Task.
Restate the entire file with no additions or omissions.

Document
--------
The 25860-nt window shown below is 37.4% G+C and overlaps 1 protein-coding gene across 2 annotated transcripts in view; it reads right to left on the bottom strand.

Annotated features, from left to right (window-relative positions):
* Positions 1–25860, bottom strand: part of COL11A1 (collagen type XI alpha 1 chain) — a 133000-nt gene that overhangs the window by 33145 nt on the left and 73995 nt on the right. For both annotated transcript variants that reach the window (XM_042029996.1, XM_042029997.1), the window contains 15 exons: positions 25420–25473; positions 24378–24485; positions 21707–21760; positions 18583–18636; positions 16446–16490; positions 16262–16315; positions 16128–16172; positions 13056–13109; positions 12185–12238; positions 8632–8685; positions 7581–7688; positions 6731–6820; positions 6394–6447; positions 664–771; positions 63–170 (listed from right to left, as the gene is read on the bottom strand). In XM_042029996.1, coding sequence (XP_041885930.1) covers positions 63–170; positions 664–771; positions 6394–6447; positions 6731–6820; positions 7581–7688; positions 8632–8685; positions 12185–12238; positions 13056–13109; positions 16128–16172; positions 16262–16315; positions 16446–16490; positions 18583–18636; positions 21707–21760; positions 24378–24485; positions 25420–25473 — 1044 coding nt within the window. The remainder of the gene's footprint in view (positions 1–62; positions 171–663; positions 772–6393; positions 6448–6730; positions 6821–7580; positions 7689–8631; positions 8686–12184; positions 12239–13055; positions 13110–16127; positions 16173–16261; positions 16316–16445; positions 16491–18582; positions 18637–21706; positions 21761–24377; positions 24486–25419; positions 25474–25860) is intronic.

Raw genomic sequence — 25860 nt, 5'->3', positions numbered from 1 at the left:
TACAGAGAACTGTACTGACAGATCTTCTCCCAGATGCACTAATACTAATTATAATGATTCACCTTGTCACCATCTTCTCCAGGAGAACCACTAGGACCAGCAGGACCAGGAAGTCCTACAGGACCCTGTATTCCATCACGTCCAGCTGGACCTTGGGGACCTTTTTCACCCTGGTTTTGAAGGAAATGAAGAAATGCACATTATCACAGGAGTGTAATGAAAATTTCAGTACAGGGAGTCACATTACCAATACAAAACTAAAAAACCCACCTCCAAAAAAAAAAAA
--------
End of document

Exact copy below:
The 25860-nt window shown below is 37.4% G+C and overlaps 1 protein-coding gene across 2 annotated transcripts in view; it reads right to left on the bottom strand.

Annotated features, from left to right (window-relative positions):
* Positions 1–25860, bottom strand: part of COL11A1 (collagen type XI alpha 1 chain) — a 133000-nt gene that overhangs the window by 33145 nt on the left and 73995 nt on the right. For both annotated transcript variants that reach the window (XM_042029996.1, XM_042029997.1), the window contains 15 exons: positions 25420–25473; positions 24378–24485; positions 21707–21760; positions 18583–18636; positions 16446–16490; positions 16262–16315; positions 16128–16172; positions 13056–13109; positions 12185–12238; positions 8632–8685; positions 7581–7688; positions 6731–6820; positions 6394–6447; positions 664–771; positions 63–170 (listed from right to left, as the gene is read on the bottom strand). In XM_042029996.1, coding sequence (XP_041885930.1) covers positions 63–170; positions 664–771; positions 6394–6447; positions 6731–6820; positions 7581–7688; positions 8632–8685; positions 12185–12238; positions 13056–13109; positions 16128–16172; positions 16262–16315; positions 16446–16490; positions 18583–18636; positions 21707–21760; positions 24378–24485; positions 25420–25473 — 1044 coding nt within the window. The remainder of the gene's footprint in view (positions 1–62; positions 171–663; positions 772–6393; positions 6448–6730; positions 6821–7580; positions 7689–8631; positions 8686–12184; positions 12239–13055; positions 13110–16127; positions 16173–16261; positions 16316–16445; positions 16491–18582; positions 18637–21706; positions 21761–24377; positions 24486–25419; positions 25474–25860) is intronic.

Raw genomic sequence — 25860 nt, 5'->3', positions numbered from 1 at the left:
TACAGAGAACTGTACTGACAGATCTTCTCCCAGATGCACTAATACTAATTATAATGATTCACCTTGTCACCATCTTCTCCAGGAGAACCACTAGGACCAGCAGGACCAGGAAGTCCTACAGGACCCTGTATTCCATCACGTCCAGCTGGACCTTGGGGACCTTTTTCACCCTGGTTTTGAAGGAAATGAAGAAATGCACATTATCACAGGAGTGTAATGAAAATTTCAGTACAGGGAGTCACATTACCAATACAAAACTAAAAAACCCACCTCCAAAAAAAAAAAA